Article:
04 November, 2012

Unprofessional Professionalism

You may have noticed that I recently changed "marketing" in my procession to "practicalities of success".  This is because I've already told you everything I know about marketing.  But since writers like stories, here's a story about being a writer!

"You are not a professional."

"What?  Shut up, Luke," you say.

"No, seriously.  You're not.  Before you punch me in the face, let's just clarify something:  you're an artist.  There's an arts industry, but that's everyone else's job.  Yours is the imagination."

Before lowering your fists, you ask me what the smeg I'm talking about.

"Um... see, the thing is--" I take a quick breath "--your job is just to produce good work.  If you produce fast, that's fine, but good is what you're going for.  'Make good art,' said Neil Gaiman."

"And you began this conversation with an insult?"

"I, uh... am amusingly snide."  You raise one eyebrow.  "I have fans!" I scream.  "But that's not the point.  Look, telling stories is what I'm best at, so let me try this, okay?"

Your eyebrow doesn't move.

"Right.  A story.  Let's see.... When my agent joined me!"

"You have an agent?"  You seem sceptical.

"Yes, and this one time she basically told me to shut up."

You seem less sceptical.

"See, I was yapping about all this marketing stuff.  I was telling her that I had five different ideas for a novel, and I'm equally excited about each one.  They were all different genres!  I want to write in all genres, so I asked her where I should start.  Wouldn't I have more lit-street-cred (that's how the gangsta authors refer to it... I mean, "talk like") if I start with something strait literary?  Sci-fi is taken pretty dang seriously by fans, though, so what if I lose my Science Fiction street-cred?  I was confused."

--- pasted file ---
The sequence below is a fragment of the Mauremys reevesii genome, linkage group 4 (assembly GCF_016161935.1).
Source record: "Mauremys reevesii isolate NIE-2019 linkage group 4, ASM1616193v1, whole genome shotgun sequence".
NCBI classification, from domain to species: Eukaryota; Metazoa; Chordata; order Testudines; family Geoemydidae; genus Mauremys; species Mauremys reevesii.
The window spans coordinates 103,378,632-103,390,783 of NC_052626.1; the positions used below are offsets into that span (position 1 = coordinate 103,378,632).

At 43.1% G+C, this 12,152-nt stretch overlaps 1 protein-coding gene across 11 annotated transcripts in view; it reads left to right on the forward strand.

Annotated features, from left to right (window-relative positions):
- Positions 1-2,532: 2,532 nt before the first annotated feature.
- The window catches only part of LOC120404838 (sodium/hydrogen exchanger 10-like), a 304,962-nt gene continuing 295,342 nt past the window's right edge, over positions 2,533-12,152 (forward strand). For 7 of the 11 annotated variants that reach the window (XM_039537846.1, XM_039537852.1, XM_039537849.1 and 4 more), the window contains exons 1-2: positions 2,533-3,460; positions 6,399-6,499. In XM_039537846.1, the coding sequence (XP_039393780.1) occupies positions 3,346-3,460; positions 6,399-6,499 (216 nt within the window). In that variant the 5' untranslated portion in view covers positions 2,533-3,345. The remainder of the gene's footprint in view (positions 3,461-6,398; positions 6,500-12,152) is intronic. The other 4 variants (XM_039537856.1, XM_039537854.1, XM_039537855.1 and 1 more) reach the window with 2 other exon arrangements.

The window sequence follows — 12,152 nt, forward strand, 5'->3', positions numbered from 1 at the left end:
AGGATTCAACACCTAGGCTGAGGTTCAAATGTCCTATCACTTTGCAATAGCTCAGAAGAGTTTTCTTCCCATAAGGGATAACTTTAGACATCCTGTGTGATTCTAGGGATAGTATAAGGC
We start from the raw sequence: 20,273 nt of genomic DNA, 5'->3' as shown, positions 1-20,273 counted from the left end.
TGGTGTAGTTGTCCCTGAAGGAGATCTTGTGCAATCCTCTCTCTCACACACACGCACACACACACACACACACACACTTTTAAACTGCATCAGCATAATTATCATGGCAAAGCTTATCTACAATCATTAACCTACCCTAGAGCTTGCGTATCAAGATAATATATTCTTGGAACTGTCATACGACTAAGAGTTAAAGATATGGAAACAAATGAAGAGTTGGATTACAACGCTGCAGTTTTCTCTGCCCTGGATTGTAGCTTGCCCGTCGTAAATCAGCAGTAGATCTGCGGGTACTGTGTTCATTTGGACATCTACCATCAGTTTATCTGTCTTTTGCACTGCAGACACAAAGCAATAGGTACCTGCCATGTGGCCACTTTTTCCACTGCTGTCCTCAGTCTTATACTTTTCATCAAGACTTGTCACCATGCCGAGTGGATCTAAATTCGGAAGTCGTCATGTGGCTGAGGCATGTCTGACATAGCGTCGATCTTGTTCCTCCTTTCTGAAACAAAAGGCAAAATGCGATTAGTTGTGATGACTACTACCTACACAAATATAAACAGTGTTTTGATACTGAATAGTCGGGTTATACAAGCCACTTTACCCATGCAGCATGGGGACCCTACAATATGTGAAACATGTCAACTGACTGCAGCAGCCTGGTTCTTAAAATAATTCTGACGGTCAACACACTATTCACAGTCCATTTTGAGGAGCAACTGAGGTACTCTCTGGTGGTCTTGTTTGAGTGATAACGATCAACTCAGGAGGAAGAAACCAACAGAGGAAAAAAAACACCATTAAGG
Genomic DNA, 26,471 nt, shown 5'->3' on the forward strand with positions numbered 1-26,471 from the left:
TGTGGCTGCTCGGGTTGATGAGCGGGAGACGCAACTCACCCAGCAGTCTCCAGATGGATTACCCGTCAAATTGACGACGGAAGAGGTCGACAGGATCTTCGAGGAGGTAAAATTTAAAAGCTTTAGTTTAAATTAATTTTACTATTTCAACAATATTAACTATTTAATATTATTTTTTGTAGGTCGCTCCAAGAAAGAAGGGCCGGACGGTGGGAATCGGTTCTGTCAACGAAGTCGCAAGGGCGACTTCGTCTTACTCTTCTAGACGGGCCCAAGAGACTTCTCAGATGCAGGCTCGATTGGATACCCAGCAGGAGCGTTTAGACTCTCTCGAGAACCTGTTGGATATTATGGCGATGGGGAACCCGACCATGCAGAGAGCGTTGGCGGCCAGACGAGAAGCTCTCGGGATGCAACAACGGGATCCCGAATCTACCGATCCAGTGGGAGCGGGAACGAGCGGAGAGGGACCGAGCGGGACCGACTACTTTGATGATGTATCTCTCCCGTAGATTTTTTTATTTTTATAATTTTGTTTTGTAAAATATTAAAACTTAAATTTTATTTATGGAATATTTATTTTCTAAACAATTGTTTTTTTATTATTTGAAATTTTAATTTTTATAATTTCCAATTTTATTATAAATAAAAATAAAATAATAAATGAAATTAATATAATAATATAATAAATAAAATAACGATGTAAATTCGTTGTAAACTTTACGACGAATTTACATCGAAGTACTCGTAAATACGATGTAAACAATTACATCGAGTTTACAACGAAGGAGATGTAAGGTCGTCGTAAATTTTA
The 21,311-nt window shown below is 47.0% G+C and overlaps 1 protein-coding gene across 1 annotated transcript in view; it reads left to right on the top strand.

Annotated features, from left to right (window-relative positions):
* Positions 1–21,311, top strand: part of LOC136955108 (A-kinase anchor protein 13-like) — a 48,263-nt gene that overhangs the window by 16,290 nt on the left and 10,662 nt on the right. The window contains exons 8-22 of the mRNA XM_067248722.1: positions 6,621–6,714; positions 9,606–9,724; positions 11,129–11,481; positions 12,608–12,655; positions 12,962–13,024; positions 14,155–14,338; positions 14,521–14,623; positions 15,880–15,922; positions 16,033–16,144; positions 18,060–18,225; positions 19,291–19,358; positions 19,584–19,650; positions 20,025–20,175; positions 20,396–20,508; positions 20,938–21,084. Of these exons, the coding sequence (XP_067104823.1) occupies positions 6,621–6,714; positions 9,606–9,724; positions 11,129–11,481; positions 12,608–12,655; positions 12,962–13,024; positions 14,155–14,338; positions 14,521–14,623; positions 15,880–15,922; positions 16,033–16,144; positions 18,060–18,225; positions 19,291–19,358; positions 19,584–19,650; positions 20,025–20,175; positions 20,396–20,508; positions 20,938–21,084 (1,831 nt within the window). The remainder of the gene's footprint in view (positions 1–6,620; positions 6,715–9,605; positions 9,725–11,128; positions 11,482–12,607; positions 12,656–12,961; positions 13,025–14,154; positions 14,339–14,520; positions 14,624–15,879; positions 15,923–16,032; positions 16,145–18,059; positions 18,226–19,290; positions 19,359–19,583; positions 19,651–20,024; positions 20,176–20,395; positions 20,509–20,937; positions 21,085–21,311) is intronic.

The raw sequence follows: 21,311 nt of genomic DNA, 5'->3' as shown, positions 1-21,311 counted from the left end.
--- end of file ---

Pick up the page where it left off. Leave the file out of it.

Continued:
"And?"  Your eyebrow still hasn't moved.

"And she told me to shut up.  'You're thinking marketing,' she said.  'Think writing.'  Marketing is her job.  She disagreed with my woes and told me to, like Neil Gaiman says, just 'make good art'.  Gaiman even said there came a point where he was professionally answering emails and writing fiction as a hobby, so he stopped answering so many emails.  His speech (see my next post) helped me see the importance of letting myself get excited about things.  It seemed less professional--seemed I'd get less done.  But I got more done, because I wasn't wasting time feeling listless and scolding myself.  Get excited.  Enjoy it.  (Something Stephen King said to Neil Gaiman, there.)  Write whatever excites you at the time, because why you're excited is where your idea comes from.  You'll get inspired.  You'll probably find the stories you're the most excited about (or even worried about, because it's the ones you care about) will be your best ones.  Now, put down your dukes, good sir, or we'll do this the hard way.  Gangsta style."

You grin, turn into a vampyre Buffy style and take a swing.  I laugh as your fist passes through me, incorporeal.

"Your all about the imagination, see?  Like I'm using right now.  We're not really in a girl's dorm at the World University of Modelling.  And it's obvious.  Normally when people swear they don't say 'smeg', and the World University of Modelling doesn't even exist!  Don't hit me!?  Ha!  I made you up in my smegging head, and because I did it when I was excited about it, this post only took me ten minutes!"

I then kick you in the stomach (I stake you too, of course) and you fly through a bedroom wall, from which a dozen girls in the middle of a pillow fight turn gasping in awe of my manly fighting prowess.  The pillow fight continues, but with renewed vivacity and improved purpose.

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